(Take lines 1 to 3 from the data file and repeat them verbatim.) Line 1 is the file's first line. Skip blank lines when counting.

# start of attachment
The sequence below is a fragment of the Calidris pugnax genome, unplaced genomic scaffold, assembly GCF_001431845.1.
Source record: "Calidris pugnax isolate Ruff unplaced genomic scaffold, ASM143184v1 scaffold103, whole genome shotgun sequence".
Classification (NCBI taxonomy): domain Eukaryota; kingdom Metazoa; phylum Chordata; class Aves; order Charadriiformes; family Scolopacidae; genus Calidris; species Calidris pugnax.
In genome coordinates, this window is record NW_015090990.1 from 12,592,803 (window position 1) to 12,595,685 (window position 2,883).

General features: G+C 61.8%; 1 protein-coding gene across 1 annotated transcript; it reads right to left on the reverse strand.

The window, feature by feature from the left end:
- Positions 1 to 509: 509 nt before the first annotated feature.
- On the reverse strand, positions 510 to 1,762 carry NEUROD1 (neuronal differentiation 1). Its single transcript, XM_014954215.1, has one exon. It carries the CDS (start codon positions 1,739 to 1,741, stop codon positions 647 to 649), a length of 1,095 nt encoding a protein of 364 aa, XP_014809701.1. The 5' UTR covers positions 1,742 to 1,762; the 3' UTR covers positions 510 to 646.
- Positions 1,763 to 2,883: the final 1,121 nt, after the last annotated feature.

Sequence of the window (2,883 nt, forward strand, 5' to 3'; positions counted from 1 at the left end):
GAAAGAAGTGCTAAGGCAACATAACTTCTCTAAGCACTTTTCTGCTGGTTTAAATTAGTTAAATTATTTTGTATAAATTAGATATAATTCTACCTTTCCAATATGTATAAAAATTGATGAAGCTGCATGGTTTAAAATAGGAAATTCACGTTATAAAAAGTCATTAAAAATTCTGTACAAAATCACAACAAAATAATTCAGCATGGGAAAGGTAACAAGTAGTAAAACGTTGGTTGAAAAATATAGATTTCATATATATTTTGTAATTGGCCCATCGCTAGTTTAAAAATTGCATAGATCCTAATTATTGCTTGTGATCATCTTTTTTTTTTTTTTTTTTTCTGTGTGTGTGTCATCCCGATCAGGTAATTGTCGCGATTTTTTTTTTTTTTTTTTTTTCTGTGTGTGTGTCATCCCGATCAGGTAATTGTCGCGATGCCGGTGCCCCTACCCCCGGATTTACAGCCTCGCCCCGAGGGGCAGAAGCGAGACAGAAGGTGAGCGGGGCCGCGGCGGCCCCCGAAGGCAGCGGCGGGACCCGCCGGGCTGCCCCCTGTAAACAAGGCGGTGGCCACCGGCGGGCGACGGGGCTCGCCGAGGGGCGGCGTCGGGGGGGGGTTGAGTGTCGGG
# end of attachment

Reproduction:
The sequence below is a fragment of the Calidris pugnax genome, unplaced genomic scaffold, assembly GCF_001431845.1.
Source record: "Calidris pugnax isolate Ruff unplaced genomic scaffold, ASM143184v1 scaffold103, whole genome shotgun sequence".
Classification (NCBI taxonomy): domain Eukaryota; kingdom Metazoa; phylum Chordata; class Aves; order Charadriiformes; family Scolopacidae; genus Calidris; species Calidris pugnax.